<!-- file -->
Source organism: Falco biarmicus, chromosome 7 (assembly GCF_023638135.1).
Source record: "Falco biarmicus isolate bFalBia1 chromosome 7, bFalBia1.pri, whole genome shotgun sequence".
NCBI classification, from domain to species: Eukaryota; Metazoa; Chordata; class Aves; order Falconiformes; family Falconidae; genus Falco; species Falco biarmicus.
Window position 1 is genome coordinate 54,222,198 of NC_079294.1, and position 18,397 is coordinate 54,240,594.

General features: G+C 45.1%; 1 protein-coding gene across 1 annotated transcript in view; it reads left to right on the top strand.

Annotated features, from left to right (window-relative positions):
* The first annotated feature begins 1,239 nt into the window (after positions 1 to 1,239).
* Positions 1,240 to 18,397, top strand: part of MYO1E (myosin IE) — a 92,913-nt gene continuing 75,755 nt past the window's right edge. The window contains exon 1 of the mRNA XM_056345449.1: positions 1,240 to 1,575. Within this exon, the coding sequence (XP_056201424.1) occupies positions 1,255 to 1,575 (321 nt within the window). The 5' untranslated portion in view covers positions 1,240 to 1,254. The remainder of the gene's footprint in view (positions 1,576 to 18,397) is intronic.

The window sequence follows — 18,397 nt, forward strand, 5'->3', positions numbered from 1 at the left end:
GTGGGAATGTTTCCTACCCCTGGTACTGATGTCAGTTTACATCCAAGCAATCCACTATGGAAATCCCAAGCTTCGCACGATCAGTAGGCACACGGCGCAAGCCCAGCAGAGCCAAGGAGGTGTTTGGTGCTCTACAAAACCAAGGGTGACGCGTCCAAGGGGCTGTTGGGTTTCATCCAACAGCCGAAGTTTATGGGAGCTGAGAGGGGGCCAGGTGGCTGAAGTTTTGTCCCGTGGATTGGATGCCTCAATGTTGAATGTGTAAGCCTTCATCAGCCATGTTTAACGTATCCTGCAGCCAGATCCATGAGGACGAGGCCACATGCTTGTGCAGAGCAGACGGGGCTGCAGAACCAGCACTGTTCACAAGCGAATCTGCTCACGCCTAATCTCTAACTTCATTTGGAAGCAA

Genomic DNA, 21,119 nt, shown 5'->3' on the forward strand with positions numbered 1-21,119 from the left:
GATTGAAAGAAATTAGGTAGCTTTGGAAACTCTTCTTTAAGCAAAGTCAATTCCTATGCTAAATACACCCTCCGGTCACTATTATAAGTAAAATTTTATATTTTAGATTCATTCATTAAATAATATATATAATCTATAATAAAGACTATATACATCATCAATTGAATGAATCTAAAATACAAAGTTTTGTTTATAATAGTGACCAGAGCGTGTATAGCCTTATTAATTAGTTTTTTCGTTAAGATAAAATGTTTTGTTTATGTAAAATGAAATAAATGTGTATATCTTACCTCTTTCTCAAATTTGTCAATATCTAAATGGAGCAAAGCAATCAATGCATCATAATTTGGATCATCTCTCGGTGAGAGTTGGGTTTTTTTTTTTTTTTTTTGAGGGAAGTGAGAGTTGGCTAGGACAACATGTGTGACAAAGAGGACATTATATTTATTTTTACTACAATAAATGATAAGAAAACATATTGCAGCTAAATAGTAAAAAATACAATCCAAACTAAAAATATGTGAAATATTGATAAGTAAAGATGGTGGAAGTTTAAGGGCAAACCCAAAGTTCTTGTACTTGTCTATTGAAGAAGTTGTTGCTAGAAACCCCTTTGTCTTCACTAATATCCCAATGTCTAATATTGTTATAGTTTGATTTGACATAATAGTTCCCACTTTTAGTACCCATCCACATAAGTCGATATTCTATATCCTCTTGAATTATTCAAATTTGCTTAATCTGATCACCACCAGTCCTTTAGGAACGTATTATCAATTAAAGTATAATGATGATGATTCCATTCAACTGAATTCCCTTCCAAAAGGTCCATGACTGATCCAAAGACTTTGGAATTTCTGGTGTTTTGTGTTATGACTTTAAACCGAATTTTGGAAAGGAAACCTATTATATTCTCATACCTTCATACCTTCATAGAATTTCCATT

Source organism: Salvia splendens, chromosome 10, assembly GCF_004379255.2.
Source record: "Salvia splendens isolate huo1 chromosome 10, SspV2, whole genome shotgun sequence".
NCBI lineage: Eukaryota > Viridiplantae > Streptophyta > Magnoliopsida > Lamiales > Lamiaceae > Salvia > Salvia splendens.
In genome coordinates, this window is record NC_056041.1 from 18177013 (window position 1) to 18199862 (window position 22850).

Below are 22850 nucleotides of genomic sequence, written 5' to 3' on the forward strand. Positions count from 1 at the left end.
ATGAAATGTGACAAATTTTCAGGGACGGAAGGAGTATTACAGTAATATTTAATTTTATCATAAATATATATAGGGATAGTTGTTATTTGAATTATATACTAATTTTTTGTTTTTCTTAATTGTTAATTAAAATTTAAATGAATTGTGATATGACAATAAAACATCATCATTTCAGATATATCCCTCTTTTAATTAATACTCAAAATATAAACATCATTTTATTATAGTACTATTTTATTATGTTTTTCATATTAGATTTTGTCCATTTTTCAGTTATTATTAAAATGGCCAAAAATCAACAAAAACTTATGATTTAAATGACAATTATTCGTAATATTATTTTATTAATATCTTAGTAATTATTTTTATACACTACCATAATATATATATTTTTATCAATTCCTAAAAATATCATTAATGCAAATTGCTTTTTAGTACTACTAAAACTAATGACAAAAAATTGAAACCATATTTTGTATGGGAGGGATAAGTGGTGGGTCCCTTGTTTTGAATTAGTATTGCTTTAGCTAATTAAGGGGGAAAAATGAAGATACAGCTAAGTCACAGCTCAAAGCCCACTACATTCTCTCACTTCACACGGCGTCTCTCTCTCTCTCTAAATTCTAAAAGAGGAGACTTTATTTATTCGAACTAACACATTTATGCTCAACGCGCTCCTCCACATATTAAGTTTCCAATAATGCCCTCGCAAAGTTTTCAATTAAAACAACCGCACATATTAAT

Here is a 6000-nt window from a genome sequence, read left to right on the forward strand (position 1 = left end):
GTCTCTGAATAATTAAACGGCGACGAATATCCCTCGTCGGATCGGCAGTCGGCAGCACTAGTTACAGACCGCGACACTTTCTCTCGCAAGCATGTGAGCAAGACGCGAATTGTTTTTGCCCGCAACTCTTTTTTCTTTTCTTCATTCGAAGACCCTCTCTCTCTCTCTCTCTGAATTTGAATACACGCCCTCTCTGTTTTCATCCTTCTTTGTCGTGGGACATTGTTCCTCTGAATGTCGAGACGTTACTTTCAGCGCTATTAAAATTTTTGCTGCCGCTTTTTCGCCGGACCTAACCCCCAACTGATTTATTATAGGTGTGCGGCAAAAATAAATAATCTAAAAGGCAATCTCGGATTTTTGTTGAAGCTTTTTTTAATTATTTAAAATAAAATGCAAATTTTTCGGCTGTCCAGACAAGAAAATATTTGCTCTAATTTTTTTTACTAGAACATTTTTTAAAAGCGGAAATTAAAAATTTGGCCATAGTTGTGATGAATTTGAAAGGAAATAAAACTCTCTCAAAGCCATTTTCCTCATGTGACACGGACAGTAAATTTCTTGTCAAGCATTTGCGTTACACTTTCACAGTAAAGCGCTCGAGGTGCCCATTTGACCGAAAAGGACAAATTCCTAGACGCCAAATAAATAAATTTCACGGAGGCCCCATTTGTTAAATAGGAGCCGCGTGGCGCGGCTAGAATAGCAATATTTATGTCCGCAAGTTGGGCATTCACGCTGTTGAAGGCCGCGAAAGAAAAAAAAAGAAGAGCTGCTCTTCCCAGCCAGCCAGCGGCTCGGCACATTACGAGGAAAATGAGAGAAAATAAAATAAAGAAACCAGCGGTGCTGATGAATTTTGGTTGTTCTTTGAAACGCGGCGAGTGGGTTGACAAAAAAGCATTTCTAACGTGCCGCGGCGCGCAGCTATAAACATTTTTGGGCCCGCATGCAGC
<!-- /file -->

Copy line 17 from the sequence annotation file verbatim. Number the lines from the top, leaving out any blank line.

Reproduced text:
Below are 22850 nucleotides of genomic sequence, written 5' to 3' on the forward strand. Positions count from 1 at the left end.